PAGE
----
Pakistan (161 million); India (48.1 million); Bangladesh (650,000); United Kingdom (400,000);  Saudi Arabia (382,000); United States (350,000); Nepal (275,000);  

South Africa (170,000 South Asian Muslims, some of which may speak Urdu);  Oman (90,000); Canada (80,895);  Bahrain (80,000);  Mauritius (74,000); Qatar (70,000); Germany (40,000);  Norway (26,950);  France (20,000); Spain (18,000);  

Sweden (10,000); Thailand;  United Arab Emirates; Afghanistan;  Japan;  Fiji;  

Guyana;  Australia;  Denmark; Italy;  New Zealand.  

  

Translation – A Burning Need   

  For translation from English into Urdu and other Indian Languages   www.indianscripts.com

 

But what makes a good translator?  

  • Native ability in the target language. For example, when you wish to translate English to Urdu, the latter is the target language. 

  

  • Familiarity with the subject matter under translation, in both the language of origin and the target language. From English to Urdu, proficiency in both is preferred. 

  

  • Enough understanding of the language of origin, so as to be able to recognize bad language from good. 

  

  • Knowledge of the target audience and the author's intentions. 

  

  • Excellent writing and editing skills. 

  

Why do we need translations? 

  

The world is shrinking everyday as the systems of communication and information are developing and becoming more and more sophisticated. We are all belonging to the global village. What is happening in California is affecting the small trader in Taiwan.  In the process of such a rapid exchange of information and for the purpose of improving cultural contacts, one thing is inevitable, and that is "translating." This is why there is a need for competent translators and interpreters.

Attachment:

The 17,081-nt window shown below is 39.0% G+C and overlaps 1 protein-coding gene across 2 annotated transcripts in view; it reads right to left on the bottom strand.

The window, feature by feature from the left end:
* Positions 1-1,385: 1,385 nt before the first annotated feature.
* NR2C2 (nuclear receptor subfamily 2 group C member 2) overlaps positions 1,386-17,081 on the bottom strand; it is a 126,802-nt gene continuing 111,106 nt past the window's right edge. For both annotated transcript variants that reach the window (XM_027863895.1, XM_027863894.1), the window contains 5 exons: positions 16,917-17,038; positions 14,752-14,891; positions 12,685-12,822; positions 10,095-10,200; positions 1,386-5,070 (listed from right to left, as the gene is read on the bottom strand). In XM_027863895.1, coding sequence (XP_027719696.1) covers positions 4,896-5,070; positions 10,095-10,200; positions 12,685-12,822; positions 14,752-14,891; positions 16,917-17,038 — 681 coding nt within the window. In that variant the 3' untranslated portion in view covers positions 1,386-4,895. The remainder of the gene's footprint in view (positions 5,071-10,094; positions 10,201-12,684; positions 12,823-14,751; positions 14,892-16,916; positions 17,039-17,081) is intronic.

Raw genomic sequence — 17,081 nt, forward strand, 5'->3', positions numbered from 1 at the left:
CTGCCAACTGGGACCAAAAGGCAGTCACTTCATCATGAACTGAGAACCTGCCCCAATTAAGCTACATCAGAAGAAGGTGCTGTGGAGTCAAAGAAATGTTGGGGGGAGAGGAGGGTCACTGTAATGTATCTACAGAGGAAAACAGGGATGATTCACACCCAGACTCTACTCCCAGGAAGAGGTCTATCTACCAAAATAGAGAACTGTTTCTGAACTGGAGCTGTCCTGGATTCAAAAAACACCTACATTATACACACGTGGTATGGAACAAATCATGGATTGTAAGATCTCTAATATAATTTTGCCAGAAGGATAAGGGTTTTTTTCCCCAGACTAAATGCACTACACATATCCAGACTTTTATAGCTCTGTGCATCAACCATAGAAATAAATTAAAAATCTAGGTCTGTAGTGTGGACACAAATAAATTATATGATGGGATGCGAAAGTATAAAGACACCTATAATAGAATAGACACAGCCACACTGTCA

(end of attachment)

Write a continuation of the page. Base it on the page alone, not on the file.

Furthermore, we know that a nation's culture flourishes by interacting with other cultures. Cultural variety opens our eyes to human rights, but cultural variety can only be recognized through discussions, which leads us back to the major tool for discussion: "language translation."  

 

Role of a translator in the changing world 

  

As mentioned earlier, the whole world is undergoing complex changes in different areas such as technology and education. These changes necessarily have an important bearing on systems of higher education, including translator-training programs.  

  

Training translators is an important task, which needs be given top priority. The service that translators render to enhance cultures and nurture languages has been significant throughout history. Translators are the agents for transferring messages from one language to another, while preserving the underlying cultural ideas and values. 

  For translation from English into Urdu and other Indian Languages   www.indianscripts.com

The translator's task is to create conditions under which the source language author and the target language reader can interact with one another as fruitfully as possible. 

 

 Contact us info@indianscripts.com

Hindi, Bengali, Kananda, Gujarati, Punjabi, Urdu, Tamil, Telegu, Malayalam, Marathi, Assamese, Oriya, Sanskrit translation by native translators

 Gujarati, Panjabi Urdu Translator

 Contact us info@indianscripts.com